Marketing the off-road vehicle myth
Selling cars successfully is a mix of psychology and pricing. The promotional campaigns are aimed at segments of the population that can be considered sophisticated urban dwellers, outdoor enthusiasts, or even forward-thinking environmentalists. Nowhere has this been more apparent than in sports utility vehicle sales, which are sometimes advertised as perfect for lush off-road adventures on rocks and mud.
When they first appeared during the 1990s, these models were seen as a refreshing change from the square, uninteresting pickup trucks that had previously been the more practical option for many families. Although there were some design flaws and safety concerns, they projected a rugged competition image and greatly appealed to people who wanted to escape the bland, uninteresting appearance of many smaller cars.
There’s no question that a four-wheel drive vehicle performs comparatively better off the pavement in conditions where a standard or two-wheel drive car might wobble. However, to truly adapt to these driving environments, most vehicles still need to be modified for better ground clearance and traction. Four-wheel drive consumer vehicles often stall if pulled off the pavement for more than a short distance, and are actually better suited for trips to the grocery store.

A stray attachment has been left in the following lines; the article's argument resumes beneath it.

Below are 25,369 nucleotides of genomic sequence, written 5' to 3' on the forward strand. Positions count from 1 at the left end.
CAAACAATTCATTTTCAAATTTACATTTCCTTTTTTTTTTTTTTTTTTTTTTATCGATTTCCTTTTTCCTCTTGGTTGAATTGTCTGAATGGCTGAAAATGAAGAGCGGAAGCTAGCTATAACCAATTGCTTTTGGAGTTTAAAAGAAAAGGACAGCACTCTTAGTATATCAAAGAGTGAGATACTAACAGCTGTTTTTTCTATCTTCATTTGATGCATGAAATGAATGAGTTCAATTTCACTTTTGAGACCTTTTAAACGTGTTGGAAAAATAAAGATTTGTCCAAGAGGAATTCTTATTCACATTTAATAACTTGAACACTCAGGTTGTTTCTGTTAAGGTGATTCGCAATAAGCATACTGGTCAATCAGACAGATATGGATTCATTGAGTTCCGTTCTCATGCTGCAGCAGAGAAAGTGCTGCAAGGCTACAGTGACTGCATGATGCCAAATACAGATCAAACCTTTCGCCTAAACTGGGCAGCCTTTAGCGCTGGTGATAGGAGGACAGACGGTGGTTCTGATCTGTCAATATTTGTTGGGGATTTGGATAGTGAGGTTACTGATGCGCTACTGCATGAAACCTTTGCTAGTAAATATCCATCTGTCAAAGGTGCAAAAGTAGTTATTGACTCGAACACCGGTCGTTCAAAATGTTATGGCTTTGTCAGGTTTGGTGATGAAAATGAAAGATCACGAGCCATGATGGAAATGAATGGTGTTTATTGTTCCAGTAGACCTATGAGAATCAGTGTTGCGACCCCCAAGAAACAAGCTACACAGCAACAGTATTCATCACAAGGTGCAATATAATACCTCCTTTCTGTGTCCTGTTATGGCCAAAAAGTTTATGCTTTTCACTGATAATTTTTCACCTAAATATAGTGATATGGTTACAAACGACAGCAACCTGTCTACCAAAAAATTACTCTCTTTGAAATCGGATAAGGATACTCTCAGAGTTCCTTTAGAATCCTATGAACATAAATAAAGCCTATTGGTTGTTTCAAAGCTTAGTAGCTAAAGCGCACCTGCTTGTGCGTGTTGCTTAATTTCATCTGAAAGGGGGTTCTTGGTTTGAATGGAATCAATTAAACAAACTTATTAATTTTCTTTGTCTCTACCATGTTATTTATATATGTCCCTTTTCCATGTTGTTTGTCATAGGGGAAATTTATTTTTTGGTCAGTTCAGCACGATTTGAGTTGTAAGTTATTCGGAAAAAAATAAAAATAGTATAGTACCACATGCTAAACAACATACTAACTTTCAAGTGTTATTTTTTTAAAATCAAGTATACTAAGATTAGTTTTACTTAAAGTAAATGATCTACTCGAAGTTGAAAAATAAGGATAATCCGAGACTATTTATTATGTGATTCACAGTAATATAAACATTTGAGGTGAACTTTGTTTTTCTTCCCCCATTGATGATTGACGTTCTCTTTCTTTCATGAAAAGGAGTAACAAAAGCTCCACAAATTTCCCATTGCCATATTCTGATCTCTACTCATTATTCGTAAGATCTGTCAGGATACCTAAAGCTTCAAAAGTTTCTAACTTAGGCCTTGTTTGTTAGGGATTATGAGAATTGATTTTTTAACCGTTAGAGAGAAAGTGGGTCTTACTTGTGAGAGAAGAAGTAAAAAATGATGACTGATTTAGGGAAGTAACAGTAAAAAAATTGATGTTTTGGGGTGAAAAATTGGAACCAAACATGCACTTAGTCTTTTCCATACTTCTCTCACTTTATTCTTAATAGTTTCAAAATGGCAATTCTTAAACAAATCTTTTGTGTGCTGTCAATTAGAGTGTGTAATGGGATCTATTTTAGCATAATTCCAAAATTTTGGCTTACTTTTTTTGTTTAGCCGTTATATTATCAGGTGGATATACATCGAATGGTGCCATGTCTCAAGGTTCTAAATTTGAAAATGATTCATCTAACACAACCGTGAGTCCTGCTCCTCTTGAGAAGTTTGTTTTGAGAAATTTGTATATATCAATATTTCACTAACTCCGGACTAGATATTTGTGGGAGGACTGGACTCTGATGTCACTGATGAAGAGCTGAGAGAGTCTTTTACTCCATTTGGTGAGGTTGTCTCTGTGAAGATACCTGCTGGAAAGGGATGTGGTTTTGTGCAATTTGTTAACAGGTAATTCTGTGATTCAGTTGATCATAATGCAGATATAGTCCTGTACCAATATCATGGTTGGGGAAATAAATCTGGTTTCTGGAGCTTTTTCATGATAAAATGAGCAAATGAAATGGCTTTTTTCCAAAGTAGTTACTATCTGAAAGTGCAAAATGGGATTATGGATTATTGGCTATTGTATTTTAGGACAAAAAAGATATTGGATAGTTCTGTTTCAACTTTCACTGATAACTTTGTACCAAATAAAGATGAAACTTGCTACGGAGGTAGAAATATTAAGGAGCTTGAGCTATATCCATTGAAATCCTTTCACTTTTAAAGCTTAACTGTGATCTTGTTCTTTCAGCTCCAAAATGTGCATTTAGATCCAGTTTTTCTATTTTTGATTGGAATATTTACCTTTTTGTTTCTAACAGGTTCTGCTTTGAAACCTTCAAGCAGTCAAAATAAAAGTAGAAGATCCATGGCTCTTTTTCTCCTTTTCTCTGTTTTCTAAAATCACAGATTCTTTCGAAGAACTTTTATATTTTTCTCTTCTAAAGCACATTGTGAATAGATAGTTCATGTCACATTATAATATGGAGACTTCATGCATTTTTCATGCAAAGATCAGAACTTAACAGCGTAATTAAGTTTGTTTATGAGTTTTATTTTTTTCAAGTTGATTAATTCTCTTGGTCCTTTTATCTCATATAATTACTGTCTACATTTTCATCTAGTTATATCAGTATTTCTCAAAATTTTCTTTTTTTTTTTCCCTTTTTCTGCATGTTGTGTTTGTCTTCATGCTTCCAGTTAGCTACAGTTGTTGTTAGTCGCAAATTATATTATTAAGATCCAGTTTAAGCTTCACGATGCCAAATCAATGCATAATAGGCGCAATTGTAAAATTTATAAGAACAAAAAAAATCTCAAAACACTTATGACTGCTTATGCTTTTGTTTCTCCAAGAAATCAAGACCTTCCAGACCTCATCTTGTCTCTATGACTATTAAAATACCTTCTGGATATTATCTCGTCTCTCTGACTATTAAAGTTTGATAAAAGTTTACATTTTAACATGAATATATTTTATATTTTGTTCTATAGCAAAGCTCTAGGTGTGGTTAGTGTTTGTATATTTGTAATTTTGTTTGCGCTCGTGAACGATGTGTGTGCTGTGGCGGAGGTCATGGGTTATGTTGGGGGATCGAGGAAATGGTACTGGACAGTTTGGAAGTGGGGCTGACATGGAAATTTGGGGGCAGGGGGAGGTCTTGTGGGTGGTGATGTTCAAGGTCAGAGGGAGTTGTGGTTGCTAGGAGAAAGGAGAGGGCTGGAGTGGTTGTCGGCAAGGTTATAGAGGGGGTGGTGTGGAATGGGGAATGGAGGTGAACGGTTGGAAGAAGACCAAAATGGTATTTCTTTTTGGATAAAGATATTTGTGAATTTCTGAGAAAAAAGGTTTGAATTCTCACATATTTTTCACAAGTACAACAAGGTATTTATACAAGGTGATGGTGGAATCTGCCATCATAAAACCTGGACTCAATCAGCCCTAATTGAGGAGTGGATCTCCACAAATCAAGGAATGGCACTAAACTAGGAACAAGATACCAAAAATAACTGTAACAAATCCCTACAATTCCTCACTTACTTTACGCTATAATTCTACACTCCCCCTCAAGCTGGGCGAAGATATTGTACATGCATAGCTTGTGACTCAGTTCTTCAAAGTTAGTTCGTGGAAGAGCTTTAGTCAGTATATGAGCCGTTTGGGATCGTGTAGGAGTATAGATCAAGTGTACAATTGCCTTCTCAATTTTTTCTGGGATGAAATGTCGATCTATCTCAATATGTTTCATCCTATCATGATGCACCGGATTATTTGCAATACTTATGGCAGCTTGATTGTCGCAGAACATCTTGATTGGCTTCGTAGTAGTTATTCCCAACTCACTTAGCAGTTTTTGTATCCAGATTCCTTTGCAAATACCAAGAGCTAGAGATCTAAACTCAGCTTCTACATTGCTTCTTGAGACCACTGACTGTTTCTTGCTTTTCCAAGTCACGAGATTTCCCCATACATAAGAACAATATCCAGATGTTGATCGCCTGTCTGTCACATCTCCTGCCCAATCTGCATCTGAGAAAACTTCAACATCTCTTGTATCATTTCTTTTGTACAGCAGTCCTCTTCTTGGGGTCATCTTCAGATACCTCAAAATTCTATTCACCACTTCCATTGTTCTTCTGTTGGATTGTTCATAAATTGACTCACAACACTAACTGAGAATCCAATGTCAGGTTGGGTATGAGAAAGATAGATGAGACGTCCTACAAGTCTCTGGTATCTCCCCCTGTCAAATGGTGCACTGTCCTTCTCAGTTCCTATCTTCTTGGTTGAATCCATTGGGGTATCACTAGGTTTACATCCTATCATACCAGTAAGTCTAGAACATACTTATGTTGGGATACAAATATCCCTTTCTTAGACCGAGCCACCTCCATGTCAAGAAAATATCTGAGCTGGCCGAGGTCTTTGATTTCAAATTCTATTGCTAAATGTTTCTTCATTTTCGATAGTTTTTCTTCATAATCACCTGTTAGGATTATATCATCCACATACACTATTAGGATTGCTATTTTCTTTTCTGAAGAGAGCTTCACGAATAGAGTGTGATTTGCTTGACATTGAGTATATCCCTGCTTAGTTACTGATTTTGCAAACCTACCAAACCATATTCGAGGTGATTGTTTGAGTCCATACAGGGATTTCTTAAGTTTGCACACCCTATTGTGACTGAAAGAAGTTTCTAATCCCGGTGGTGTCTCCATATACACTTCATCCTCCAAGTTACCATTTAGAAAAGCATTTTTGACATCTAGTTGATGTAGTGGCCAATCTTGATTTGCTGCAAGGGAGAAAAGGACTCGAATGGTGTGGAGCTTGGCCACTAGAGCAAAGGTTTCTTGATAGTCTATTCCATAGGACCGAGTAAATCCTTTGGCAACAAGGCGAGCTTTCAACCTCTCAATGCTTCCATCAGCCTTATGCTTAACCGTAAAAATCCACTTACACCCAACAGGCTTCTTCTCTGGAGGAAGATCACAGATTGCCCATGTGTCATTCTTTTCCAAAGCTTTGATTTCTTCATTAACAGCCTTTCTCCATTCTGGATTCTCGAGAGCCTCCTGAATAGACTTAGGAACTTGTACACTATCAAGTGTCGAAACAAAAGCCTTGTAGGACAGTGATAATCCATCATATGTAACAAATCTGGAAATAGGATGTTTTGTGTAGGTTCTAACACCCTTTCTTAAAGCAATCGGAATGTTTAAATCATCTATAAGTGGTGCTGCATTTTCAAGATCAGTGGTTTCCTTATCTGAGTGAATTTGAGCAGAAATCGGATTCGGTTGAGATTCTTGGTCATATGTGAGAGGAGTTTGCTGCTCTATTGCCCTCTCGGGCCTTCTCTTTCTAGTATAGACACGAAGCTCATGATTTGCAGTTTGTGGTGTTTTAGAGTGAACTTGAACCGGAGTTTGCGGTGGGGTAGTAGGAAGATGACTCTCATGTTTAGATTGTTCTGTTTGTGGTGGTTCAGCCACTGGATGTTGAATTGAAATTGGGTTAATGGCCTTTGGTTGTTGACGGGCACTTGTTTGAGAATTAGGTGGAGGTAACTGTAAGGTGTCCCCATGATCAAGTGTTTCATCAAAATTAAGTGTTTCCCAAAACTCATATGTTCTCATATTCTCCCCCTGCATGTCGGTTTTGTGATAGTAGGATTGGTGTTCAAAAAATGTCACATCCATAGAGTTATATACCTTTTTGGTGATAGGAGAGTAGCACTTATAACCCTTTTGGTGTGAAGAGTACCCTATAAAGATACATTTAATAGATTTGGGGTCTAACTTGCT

Even vehicles that have obvious sporting extras like wading snorkels can experience electrical problems if they come into severe contact with the water. During winter, snowy conditions can be easier to handle in an SUV, but many people mistakenly assume that their vehicle will effortlessly skid through without assistance. Actually, a standard drivetrain car equipped with snow tires handles better than a sport utility vehicle that still uses all-season radials.
Claims that four-wheel drive vehicles offer superior handling are difficult to measure objectively, and most drivers don’t notice an obvious difference. What is evident is the decrease in fuel consumption, in addition to a higher initial purchase price for the four-wheel drive systems. This equipment can cost several thousand additional dollars in maintenance over the average life of the vehicle, and the price of insurance is affected as well.
Despite this reality, sport utility vehicles remain immensely popular and the concept continues to evolve. While the benefits of owning an all-wheel-drive vehicle in the city may be limited, that hasn’t stopped people from buying them, although 95% will never be taken off the road. Image has proven to be just as important as actual mileage figures or additional costs, and is the real force behind the spectacularly successful SUV phenomenon.